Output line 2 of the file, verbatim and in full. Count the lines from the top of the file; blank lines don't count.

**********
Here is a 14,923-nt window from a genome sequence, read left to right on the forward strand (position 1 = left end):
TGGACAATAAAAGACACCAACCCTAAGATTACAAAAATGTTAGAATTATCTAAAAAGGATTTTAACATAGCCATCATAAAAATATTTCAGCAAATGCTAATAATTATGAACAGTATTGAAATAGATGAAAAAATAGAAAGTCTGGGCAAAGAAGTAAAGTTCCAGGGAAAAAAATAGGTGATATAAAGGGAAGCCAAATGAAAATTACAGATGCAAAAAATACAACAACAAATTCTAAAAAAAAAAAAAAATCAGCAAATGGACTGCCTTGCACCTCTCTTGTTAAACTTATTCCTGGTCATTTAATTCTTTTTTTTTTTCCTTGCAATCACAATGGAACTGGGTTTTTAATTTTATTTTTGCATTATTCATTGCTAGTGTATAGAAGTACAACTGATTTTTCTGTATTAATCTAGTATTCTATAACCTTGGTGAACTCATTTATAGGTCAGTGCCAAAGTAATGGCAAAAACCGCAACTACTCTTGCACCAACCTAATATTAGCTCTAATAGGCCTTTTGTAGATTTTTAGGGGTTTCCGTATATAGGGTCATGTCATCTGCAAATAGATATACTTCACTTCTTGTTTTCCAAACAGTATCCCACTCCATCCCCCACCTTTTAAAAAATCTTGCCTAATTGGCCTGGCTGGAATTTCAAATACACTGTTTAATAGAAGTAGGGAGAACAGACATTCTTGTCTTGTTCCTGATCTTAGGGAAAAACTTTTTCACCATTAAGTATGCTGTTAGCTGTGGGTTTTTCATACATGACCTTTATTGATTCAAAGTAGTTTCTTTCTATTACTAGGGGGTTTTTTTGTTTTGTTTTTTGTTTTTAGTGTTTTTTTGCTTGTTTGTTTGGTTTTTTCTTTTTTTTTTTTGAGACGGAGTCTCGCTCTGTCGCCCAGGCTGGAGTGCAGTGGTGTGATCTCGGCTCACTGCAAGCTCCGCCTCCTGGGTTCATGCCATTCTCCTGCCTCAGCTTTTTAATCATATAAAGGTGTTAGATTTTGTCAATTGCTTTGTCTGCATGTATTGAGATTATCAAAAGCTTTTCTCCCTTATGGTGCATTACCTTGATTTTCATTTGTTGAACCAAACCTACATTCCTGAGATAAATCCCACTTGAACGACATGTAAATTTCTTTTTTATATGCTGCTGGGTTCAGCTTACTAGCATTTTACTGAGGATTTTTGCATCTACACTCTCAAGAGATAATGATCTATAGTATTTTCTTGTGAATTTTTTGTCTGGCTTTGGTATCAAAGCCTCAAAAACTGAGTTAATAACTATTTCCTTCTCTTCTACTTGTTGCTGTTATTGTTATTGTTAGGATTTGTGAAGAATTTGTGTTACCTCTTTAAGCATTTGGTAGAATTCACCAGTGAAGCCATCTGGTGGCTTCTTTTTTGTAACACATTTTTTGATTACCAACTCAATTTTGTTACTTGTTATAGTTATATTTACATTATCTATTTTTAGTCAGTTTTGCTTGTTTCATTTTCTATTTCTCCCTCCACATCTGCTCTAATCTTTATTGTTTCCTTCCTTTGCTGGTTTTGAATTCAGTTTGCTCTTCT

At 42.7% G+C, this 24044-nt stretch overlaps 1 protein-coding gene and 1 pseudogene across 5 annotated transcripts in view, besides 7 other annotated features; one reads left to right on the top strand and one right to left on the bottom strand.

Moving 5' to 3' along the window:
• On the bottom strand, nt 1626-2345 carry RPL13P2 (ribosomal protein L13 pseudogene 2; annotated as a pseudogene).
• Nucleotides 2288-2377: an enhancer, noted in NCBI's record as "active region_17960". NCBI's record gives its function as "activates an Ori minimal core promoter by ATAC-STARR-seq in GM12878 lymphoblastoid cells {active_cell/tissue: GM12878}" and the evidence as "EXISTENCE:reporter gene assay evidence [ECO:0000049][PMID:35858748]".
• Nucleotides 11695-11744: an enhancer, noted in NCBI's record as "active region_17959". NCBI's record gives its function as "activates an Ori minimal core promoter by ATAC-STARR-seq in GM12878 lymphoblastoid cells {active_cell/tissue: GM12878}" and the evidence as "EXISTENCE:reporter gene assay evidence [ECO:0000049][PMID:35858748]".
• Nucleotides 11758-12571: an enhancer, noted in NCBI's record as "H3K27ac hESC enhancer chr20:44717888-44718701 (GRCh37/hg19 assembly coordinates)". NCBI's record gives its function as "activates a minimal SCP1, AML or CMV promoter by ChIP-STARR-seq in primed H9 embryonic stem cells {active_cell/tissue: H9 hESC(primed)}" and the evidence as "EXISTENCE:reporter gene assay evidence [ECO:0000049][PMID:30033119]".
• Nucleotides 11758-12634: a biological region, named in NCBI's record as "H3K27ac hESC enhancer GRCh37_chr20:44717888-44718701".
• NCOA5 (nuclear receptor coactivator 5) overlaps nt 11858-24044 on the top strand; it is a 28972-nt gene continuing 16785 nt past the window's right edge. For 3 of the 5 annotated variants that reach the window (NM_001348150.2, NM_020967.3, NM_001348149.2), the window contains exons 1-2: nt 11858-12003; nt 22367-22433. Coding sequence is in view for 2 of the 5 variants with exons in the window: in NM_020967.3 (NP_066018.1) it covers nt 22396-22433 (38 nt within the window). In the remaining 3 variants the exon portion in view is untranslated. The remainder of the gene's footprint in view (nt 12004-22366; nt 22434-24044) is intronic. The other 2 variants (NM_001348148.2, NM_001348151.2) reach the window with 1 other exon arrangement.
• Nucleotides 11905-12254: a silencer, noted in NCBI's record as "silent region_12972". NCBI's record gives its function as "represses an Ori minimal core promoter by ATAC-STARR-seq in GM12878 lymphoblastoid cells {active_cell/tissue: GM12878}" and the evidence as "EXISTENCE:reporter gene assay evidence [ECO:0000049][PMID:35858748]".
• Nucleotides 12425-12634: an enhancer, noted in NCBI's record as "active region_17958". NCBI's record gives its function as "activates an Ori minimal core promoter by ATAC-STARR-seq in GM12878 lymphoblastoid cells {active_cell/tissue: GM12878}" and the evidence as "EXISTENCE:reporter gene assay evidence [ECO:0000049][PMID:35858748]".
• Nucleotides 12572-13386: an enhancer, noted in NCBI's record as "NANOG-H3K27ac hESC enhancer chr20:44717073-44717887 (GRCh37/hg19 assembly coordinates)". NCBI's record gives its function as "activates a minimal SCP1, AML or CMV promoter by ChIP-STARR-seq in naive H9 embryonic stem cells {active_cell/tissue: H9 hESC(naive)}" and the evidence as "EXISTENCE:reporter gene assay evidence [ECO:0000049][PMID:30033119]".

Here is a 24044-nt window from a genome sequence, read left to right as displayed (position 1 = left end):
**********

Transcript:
TGGACAATAAAAGACACCAACCCTAAGATTACAAAAATGTTAGAATTATCTAAAAAGGATTTTAACATAGCCATCATAAAAATATTTCAGCAAATGCTAATAATTATGAACAGTATTGAAATAGATGAAAAAATAGAAAGTCTGGGCAAAGAAGTAAAGTTCCAGGGAAAAAAATAGGTGATATAAAGGGAAGCCAAATGAAAATTACAGATGCAAAAAATACAACAACAAATTCTAAAAAAAAAAAAAAATCAGCAAATGGACTGCCTTGCACCTCTCTTGTTAAACTTATTCCTGGTCATTTAATTCTTTTTTTTTTTCCTTGCAATCACAATGGAACTGGGTTTTTAATTTTATTTTTGCATTATTCATTGCTAGTGTATAGAAGTACAACTGATTTTTCTGTATTAATCTAGTATTCTATAACCTTGGTGAACTCATTTATAGGTCAGTGCCAAAGTAATGGCAAAAACCGCAACTACTCTTGCACCAACCTAATATTAGCTCTAATAGGCCTTTTGTAGATTTTTAGGGGTTTCCGTATATAGGGTCATGTCATCTGCAAATAGATATACTTCACTTCTTGTTTTCCAAACAGTATCCCACTCCATCCCCCACCTTTTAAAAAATCTTGCCTAATTGGCCTGGCTGGAATTTCAAATACACTGTTTAATAGAAGTAGGGAGAACAGACATTCTTGTCTTGTTCCTGATCTTAGGGAAAAACTTTTTCACCATTAAGTATGCTGTTAGCTGTGGGTTTTTCATACATGACCTTTATTGATTCAAAGTAGTTTCTTTCTATTACTAGGGGGTTTTTTTGTTTTGTTTTTTGTTTTTAGTGTTTTTTTGCTTGTTTGTTTGGTTTTTTCTTTTTTTTTTTTGAGACGGAGTCTCGCTCTGTCGCCCAGGCTGGAGTGCAGTGGTGTGATCTCGGCTCACTGCAAGCTCCGCCTCCTGGGTTCATGCCATTCTCCTGCCTCAGCTTTTTAATCATATAAAGGTGTTAGATTTTGTCAATTGCTTTGTCTGCATGTATTGAGATTATCAAAAGCTTTTCTCCCTTATGGTGCATTACCTTGATTTTCATTTGTTGAACCAAACCTACATTCCTGAGATAAATCCCACTTGAACGACATGTAAATTTCTTTTTTATATGCTGCTGGGTTCAGCTTACTAGCATTTTACTGAGGATTTTTGCATCTACACTCTCAAGAGATAATGATCTATAGTATTTTCTTGTGAATTTTTTGTCTGGCTTTGGTATCAAAGCCTCAAAAACTGAGTTAATAACTATTTCCTTCTCTTCTACTTGTTGCTGTTATTGTTATTGTTAGGATTTGTGAAGAATTTGTGTTACCTCTTTAAGCATTTGGTAGAATTCACCAGTGAAGCCATCTGGTGGCTTCTTTTTTGTAACACATTTTTTGATTACCAACTCAATTTTGTTACTTGTTATAGTTATATTTACATTATCTATTTTTAGTCAGTTTTGCTTGTTTCATTTTCTATTTCTCCCTCCACATCTGCTCTAATCTTTATTGTTTCCTTCCTTTGCTGGTTTTGAATTCAGTTTGCTCTTCT